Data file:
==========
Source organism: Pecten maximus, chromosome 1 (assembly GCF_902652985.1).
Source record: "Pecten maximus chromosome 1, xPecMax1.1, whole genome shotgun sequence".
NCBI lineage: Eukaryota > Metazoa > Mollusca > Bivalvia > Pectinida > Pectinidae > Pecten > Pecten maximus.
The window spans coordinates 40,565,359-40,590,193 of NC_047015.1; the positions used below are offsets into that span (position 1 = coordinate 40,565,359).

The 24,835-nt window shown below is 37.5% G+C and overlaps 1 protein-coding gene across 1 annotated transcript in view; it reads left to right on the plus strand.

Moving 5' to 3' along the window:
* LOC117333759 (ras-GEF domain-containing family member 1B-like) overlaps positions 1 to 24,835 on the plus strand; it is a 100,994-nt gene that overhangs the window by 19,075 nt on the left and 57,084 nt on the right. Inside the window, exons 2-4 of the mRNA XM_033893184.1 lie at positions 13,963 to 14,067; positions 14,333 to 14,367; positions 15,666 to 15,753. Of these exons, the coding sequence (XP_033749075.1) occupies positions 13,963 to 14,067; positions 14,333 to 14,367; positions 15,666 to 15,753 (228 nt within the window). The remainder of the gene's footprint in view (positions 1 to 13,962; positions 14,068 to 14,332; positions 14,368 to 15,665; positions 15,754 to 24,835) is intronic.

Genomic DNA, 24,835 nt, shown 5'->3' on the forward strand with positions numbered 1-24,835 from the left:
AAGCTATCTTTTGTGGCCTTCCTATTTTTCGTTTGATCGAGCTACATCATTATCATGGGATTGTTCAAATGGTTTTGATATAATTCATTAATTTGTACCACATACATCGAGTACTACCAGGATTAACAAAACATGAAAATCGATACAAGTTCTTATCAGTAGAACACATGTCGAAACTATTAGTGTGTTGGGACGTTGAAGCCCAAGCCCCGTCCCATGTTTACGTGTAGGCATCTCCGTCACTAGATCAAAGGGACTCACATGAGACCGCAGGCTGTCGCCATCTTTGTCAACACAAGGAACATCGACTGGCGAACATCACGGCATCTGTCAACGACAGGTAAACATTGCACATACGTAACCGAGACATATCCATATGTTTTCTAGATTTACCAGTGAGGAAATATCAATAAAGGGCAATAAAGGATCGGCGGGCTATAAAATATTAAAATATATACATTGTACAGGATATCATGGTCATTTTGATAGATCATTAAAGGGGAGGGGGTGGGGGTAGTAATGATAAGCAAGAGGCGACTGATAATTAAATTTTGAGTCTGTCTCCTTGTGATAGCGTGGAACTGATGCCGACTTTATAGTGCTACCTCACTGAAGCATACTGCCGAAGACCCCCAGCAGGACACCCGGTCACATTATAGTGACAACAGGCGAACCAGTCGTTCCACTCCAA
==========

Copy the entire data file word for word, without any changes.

Source organism: Pecten maximus, chromosome 1 (assembly GCF_902652985.1).
Source record: "Pecten maximus chromosome 1, xPecMax1.1, whole genome shotgun sequence".
NCBI lineage: Eukaryota > Metazoa > Mollusca > Bivalvia > Pectinida > Pectinidae > Pecten > Pecten maximus.
The window spans coordinates 40,565,359-40,590,193 of NC_047015.1; the positions used below are offsets into that span (position 1 = coordinate 40,565,359).

The 24,835-nt window shown below is 37.5% G+C and overlaps 1 protein-coding gene across 1 annotated transcript in view; it reads left to right on the plus strand.

Moving 5' to 3' along the window:
* LOC117333759 (ras-GEF domain-containing family member 1B-like) overlaps positions 1 to 24,835 on the plus strand; it is a 100,994-nt gene that overhangs the window by 19,075 nt on the left and 57,084 nt on the right. Inside the window, exons 2-4 of the mRNA XM_033893184.1 lie at positions 13,963 to 14,067; positions 14,333 to 14,367; positions 15,666 to 15,753. Of these exons, the coding sequence (XP_033749075.1) occupies positions 13,963 to 14,067; positions 14,333 to 14,367; positions 15,666 to 15,753 (228 nt within the window). The remainder of the gene's footprint in view (positions 1 to 13,962; positions 14,068 to 14,332; positions 14,368 to 15,665; positions 15,754 to 24,835) is intronic.

Genomic DNA, 24,835 nt, shown 5'->3' on the forward strand with positions numbered 1-24,835 from the left:
AAGCTATCTTTTGTGGCCTTCCTATTTTTCGTTTGATCGAGCTACATCATTATCATGGGATTGTTCAAATGGTTTTGATATAATTCATTAATTTGTACCACATACATCGAGTACTACCAGGATTAACAAAACATGAAAATCGATACAAGTTCTTATCAGTAGAACACATGTCGAAACTATTAGTGTGTTGGGACGTTGAAGCCCAAGCCCCGTCCCATGTTTACGTGTAGGCATCTCCGTCACTAGATCAAAGGGACTCACATGAGACCGCAGGCTGTCGCCATCTTTGTCAACACAAGGAACATCGACTGGCGAACATCACGGCATCTGTCAACGACAGGTAAACATTGCACATACGTAACCGAGACATATCCATATGTTTTCTAGATTTACCAGTGAGGAAATATCAATAAAGGGCAATAAAGGATCGGCGGGCTATAAAATATTAAAATATATACATTGTACAGGATATCATGGTCATTTTGATAGATCATTAAAGGGGAGGGGGTGGGGGTAGTAATGATAAGCAAGAGGCGACTGATAATTAAATTTTGAGTCTGTCTCCTTGTGATAGCGTGGAACTGATGCCGACTTTATAGTGCTACCTCACTGAAGCATACTGCCGAAGACCCCCAGCAGGACACCCGGTCACATTATAGTGACAACAGGCGAACCAGTCGTTCCACTCCAA